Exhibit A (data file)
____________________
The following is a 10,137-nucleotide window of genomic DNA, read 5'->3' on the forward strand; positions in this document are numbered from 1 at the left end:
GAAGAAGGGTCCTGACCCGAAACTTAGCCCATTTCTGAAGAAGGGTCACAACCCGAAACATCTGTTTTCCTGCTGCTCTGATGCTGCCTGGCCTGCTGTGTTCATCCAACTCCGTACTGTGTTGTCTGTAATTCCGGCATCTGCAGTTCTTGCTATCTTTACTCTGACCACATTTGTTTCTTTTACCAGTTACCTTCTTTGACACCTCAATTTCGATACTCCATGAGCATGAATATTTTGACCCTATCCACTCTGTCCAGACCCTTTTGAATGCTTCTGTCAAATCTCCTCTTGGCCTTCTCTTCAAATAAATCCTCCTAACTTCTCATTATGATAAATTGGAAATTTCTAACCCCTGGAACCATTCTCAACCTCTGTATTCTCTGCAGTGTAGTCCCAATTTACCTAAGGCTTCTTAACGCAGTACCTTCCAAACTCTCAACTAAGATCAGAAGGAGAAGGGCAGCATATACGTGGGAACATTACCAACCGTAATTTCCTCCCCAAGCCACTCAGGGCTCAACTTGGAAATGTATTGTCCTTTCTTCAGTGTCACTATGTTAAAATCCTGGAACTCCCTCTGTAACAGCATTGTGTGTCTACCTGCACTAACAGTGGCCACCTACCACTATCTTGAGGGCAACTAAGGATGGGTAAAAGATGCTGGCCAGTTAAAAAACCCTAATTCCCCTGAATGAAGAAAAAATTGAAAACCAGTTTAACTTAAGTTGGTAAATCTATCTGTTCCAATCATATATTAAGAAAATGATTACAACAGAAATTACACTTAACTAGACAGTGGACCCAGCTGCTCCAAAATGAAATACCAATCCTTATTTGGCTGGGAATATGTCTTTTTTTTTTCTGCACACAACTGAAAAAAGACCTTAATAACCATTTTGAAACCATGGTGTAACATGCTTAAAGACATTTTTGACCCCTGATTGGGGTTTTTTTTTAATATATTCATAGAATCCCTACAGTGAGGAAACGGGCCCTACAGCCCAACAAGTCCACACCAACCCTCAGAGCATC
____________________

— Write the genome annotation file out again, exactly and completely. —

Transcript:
The following is a 10,137-nucleotide window of genomic DNA, read 5'->3' on the forward strand; positions in this document are numbered from 1 at the left end:
GAAGAAGGGTCCTGACCCGAAACTTAGCCCATTTCTGAAGAAGGGTCACAACCCGAAACATCTGTTTTCCTGCTGCTCTGATGCTGCCTGGCCTGCTGTGTTCATCCAACTCCGTACTGTGTTGTCTGTAATTCCGGCATCTGCAGTTCTTGCTATCTTTACTCTGACCACATTTGTTTCTTTTACCAGTTACCTTCTTTGACACCTCAATTTCGATACTCCATGAGCATGAATATTTTGACCCTATCCACTCTGTCCAGACCCTTTTGAATGCTTCTGTCAAATCTCCTCTTGGCCTTCTCTTCAAATAAATCCTCCTAACTTCTCATTATGATAAATTGGAAATTTCTAACCCCTGGAACCATTCTCAACCTCTGTATTCTCTGCAGTGTAGTCCCAATTTACCTAAGGCTTCTTAACGCAGTACCTTCCAAACTCTCAACTAAGATCAGAAGGAGAAGGGCAGCATATACGTGGGAACATTACCAACCGTAATTTCCTCCCCAAGCCACTCAGGGCTCAACTTGGAAATGTATTGTCCTTTCTTCAGTGTCACTATGTTAAAATCCTGGAACTCCCTCTGTAACAGCATTGTGTGTCTACCTGCACTAACAGTGGCCACCTACCACTATCTTGAGGGCAACTAAGGATGGGTAAAAGATGCTGGCCAGTTAAAAAACCCTAATTCCCCTGAATGAAGAAAAAATTGAAAACCAGTTTAACTTAAGTTGGTAAATCTATCTGTTCCAATCATATATTAAGAAAATGATTACAACAGAAATTACACTTAACTAGACAGTGGACCCAGCTGCTCCAAAATGAAATACCAATCCTTATTTGGCTGGGAATATGTCTTTTTTTTTTCTGCACACAACTGAAAAAAGACCTTAATAACCATTTTGAAACCATGGTGTAACATGCTTAAAGACATTTTTGACCCCTGATTGGGGTTTTTTTTTAATATATTCATAGAATCCCTACAGTGAGGAAACGGGCCCTACAGCCCAACAAGTCCACACCAACCCTCAGAGCATC